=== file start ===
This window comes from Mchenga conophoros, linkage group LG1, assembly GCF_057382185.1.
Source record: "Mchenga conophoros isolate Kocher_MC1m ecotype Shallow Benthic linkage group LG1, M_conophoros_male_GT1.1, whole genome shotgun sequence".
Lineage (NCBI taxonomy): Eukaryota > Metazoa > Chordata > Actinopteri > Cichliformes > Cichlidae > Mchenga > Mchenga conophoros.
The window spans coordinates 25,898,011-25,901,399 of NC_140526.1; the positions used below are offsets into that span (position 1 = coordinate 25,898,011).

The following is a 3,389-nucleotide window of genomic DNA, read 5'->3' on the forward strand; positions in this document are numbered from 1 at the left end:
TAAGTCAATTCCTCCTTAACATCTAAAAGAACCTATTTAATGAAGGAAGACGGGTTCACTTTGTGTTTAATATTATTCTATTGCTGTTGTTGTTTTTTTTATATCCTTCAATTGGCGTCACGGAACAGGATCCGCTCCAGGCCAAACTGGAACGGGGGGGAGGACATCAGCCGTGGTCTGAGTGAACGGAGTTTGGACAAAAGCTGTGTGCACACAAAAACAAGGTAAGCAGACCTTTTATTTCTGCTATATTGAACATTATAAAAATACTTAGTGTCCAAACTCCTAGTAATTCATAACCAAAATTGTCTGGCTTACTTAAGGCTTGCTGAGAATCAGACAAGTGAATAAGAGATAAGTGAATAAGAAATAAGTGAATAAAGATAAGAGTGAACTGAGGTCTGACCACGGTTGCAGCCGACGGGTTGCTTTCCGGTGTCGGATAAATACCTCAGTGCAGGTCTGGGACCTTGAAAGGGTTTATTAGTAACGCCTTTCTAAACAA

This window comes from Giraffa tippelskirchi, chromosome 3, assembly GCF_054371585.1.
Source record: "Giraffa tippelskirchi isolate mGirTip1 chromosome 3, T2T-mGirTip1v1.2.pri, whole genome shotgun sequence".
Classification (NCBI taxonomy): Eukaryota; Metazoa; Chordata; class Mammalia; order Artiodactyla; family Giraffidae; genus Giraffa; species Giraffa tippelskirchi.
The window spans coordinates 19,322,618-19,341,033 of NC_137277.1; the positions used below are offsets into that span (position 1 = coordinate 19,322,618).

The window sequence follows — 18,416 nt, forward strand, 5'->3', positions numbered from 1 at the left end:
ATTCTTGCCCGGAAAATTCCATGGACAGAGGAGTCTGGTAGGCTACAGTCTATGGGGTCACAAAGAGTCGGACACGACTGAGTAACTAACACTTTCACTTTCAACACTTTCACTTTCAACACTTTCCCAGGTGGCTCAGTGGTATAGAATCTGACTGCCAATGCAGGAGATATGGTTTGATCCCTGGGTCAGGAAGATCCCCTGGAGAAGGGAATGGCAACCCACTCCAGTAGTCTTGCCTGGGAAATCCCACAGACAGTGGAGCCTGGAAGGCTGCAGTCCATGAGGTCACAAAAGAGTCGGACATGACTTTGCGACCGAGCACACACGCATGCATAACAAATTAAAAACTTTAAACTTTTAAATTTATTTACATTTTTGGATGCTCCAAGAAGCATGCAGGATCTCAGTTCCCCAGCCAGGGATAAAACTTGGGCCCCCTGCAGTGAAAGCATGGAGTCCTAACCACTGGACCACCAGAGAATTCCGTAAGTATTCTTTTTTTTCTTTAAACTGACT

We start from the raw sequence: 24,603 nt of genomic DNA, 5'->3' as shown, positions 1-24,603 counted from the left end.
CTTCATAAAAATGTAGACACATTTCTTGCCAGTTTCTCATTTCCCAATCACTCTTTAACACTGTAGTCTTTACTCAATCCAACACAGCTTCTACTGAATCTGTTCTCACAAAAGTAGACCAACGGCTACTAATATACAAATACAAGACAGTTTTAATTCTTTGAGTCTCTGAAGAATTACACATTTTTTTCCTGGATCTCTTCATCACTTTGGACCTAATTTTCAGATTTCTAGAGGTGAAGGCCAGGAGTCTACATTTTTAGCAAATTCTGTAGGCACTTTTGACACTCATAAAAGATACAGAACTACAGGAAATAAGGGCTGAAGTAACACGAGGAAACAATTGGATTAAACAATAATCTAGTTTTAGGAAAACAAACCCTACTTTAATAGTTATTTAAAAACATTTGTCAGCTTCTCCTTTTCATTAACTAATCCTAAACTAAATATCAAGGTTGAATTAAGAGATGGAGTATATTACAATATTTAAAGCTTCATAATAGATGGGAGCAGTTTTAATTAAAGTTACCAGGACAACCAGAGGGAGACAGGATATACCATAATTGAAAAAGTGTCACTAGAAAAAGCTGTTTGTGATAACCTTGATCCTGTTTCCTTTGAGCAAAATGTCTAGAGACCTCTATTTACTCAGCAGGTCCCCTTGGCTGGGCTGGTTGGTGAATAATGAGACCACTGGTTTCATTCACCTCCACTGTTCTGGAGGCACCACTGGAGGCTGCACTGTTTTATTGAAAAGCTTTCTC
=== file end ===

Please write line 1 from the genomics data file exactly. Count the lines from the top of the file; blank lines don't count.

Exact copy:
This window comes from Mchenga conophoros, linkage group LG1, assembly GCF_057382185.1.